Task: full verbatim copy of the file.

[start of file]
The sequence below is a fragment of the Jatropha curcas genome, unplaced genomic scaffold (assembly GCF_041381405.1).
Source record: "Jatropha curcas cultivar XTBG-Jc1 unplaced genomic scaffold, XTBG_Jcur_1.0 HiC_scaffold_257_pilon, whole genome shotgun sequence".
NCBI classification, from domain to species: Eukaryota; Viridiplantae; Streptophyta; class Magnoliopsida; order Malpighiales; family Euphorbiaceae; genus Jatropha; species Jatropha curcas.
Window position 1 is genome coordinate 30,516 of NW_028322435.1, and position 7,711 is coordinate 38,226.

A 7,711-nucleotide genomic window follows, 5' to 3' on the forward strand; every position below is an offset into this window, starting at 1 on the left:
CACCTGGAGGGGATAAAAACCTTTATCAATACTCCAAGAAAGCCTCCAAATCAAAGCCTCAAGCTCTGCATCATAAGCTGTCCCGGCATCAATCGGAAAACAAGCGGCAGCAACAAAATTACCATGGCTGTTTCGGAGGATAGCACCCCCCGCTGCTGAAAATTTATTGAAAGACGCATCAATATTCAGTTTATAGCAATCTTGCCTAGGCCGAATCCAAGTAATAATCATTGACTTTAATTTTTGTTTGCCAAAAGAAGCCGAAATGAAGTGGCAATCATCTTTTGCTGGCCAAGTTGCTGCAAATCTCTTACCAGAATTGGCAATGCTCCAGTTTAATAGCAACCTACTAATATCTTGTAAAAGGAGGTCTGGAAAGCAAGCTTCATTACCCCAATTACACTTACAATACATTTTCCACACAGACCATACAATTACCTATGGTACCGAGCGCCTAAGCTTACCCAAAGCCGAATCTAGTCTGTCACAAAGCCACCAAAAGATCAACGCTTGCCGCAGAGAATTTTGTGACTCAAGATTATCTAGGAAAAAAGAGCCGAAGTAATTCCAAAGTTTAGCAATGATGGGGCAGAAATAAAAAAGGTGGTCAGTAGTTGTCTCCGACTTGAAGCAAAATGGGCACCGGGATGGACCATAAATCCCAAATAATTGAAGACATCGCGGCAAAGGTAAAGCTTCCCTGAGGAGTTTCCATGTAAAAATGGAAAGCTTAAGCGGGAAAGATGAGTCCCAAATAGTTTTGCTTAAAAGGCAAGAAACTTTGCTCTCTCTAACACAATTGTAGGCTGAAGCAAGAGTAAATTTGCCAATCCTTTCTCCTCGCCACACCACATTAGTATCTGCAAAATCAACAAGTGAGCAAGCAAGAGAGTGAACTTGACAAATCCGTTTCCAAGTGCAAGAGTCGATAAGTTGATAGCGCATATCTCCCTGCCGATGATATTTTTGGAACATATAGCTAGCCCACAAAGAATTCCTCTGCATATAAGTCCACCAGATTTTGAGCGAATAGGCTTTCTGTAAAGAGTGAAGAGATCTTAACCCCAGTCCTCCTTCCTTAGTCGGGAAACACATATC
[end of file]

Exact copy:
The sequence below is a fragment of the Jatropha curcas genome, unplaced genomic scaffold (assembly GCF_041381405.1).
Source record: "Jatropha curcas cultivar XTBG-Jc1 unplaced genomic scaffold, XTBG_Jcur_1.0 HiC_scaffold_257_pilon, whole genome shotgun sequence".
NCBI classification, from domain to species: Eukaryota; Viridiplantae; Streptophyta; class Magnoliopsida; order Malpighiales; family Euphorbiaceae; genus Jatropha; species Jatropha curcas.
Window position 1 is genome coordinate 30,516 of NW_028322435.1, and position 7,711 is coordinate 38,226.

A 7,711-nucleotide genomic window follows, 5' to 3' on the forward strand; every position below is an offset into this window, starting at 1 on the left:
CACCTGGAGGGGATAAAAACCTTTATCAATACTCCAAGAAAGCCTCCAAATCAAAGCCTCAAGCTCTGCATCATAAGCTGTCCCGGCATCAATCGGAAAACAAGCGGCAGCAACAAAATTACCATGGCTGTTTCGGAGGATAGCACCCCCCGCTGCTGAAAATTTATTGAAAGACGCATCAATATTCAGTTTATAGCAATCTTGCCTAGGCCGAATCCAAGTAATAATCATTGACTTTAATTTTTGTTTGCCAAAAGAAGCCGAAATGAAGTGGCAATCATCTTTTGCTGGCCAAGTTGCTGCAAATCTCTTACCAGAATTGGCAATGCTCCAGTTTAATAGCAACCTACTAATATCTTGTAAAAGGAGGTCTGGAAAGCAAGCTTCATTACCCCAATTACACTTACAATACATTTTCCACACAGACCATACAATTACCTATGGTACCGAGCGCCTAAGCTTACCCAAAGCCGAATCTAGTCTGTCACAAAGCCACCAAAAGATCAACGCTTGCCGCAGAGAATTTTGTGACTCAAGATTATCTAGGAAAAAAGAGCCGAAGTAATTCCAAAGTTTAGCAATGATGGGGCAGAAATAAAAAAGGTGGTCAGTAGTTGTCTCCGACTTGAAGCAAAATGGGCACCGGGATGGACCATAAATCCCAAATAATTGAAGACATCGCGGCAAAGGTAAAGCTTCCCTGAGGAGTTTCCATGTAAAAATGGAAAGCTTAAGCGGGAAAGATGAGTCCCAAATAGTTTTGCTTAAAAGGCAAGAAACTTTGCTCTCTCTAACACAATTGTAGGCTGAAGCAAGAGTAAATTTGCCAATCCTTTCTCCTCGCCACACCACATTAGTATCTGCAAAATCAACAAGTGAGCAAGCAAGAGAGTGAACTTGACAAATCCGTTTCCAAGTGCAAGAGTCGATAAGTTGATAGCGCATATCTCCCTGCCGATGATATTTTTGGAACATATAGCTAGCCCACAAAGAATTCCTCTGCATATAAGTCCACCAGATTTTGAGCGAATAGGCTTTCTGTAAAGAGTGAAGAGATCTTAACCCCAGTCCTCCTTCCTTAGTCGGGAAACACATATC